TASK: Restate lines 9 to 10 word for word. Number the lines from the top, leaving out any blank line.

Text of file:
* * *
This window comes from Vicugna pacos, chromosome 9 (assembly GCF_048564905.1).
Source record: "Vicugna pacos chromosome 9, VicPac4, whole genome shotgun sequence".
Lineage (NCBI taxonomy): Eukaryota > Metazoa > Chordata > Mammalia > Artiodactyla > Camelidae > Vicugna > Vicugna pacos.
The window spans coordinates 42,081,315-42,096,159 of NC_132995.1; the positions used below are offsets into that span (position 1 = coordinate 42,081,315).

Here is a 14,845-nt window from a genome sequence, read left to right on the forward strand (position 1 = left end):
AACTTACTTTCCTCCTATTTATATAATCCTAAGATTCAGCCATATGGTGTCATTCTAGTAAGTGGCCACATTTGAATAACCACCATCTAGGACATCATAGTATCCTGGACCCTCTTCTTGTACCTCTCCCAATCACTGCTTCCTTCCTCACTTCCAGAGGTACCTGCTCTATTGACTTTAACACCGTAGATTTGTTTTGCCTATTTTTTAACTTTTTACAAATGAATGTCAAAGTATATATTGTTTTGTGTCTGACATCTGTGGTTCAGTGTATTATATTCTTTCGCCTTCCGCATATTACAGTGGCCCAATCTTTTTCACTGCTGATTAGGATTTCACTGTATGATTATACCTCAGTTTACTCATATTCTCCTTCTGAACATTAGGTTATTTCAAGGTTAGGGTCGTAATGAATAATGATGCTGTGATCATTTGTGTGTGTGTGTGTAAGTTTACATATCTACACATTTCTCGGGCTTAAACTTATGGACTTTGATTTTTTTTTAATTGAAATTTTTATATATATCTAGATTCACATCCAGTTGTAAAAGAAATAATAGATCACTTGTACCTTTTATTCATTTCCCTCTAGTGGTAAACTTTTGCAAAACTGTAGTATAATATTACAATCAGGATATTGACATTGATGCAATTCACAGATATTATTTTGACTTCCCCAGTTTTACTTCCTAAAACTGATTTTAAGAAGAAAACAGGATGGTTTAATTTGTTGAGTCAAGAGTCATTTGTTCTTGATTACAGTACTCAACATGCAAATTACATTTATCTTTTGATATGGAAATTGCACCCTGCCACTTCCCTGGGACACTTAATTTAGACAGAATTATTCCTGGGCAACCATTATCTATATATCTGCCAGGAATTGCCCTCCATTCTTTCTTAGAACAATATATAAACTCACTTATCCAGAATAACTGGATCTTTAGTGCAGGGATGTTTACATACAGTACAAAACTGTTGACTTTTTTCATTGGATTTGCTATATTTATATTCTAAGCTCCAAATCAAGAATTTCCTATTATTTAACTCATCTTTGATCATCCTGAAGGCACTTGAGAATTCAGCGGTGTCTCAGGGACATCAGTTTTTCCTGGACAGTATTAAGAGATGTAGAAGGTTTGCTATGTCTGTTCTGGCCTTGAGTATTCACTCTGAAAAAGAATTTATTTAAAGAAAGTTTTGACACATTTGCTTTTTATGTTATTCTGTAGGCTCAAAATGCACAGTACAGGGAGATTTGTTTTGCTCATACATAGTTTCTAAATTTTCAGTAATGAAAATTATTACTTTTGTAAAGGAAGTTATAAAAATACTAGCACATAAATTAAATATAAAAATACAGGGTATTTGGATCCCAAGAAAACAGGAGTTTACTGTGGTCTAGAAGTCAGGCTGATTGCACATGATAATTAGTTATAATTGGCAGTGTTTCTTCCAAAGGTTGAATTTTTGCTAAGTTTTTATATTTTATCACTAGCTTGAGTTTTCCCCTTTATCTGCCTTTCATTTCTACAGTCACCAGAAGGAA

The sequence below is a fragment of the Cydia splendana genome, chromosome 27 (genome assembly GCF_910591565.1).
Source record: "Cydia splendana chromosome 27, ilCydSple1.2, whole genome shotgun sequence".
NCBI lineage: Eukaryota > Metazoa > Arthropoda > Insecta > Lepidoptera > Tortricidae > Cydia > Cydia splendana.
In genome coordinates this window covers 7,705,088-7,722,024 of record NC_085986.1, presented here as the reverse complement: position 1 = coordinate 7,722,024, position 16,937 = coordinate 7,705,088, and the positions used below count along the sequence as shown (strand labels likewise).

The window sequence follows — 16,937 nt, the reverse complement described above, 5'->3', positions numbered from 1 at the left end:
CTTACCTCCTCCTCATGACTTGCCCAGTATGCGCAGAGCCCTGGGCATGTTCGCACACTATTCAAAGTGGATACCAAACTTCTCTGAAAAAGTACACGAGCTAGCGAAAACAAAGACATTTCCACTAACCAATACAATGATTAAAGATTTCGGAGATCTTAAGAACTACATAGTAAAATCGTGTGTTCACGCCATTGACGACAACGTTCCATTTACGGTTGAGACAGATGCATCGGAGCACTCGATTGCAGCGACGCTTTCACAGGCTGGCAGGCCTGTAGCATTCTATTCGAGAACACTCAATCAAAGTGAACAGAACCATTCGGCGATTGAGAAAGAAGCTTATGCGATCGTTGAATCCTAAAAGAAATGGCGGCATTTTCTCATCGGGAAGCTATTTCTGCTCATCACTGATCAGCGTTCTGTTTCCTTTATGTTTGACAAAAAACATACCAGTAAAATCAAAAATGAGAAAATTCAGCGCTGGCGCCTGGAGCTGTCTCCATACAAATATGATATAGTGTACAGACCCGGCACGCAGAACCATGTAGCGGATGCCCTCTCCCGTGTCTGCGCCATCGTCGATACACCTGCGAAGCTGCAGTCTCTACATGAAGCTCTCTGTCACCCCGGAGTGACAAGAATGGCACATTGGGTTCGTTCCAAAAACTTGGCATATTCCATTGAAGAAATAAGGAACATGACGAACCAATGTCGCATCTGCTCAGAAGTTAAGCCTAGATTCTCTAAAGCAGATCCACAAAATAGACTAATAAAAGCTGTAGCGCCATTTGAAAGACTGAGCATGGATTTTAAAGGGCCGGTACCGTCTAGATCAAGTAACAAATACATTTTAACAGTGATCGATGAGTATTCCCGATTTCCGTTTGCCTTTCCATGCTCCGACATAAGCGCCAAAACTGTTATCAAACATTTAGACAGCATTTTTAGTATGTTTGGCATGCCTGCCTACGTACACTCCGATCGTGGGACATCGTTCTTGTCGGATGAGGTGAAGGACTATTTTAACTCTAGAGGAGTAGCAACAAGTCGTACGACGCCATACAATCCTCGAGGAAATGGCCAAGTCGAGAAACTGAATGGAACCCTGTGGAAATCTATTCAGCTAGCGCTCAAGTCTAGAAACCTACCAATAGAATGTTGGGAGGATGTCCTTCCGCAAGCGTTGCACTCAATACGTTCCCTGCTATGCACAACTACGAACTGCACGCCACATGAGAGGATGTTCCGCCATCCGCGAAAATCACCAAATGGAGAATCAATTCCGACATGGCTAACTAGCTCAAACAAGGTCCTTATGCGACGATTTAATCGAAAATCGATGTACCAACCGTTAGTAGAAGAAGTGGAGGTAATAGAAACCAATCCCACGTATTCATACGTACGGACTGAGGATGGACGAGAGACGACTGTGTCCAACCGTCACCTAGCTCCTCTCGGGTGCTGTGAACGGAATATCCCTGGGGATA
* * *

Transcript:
NCBI lineage: Eukaryota > Metazoa > Arthropoda > Insecta > Lepidoptera > Tortricidae > Cydia > Cydia splendana.
In genome coordinates this window covers 7,705,088-7,722,024 of record NC_085986.1, presented here as the reverse complement: position 1 = coordinate 7,722,024, position 16,937 = coordinate 7,705,088, and the positions used below count along the sequence as shown (strand labels likewise).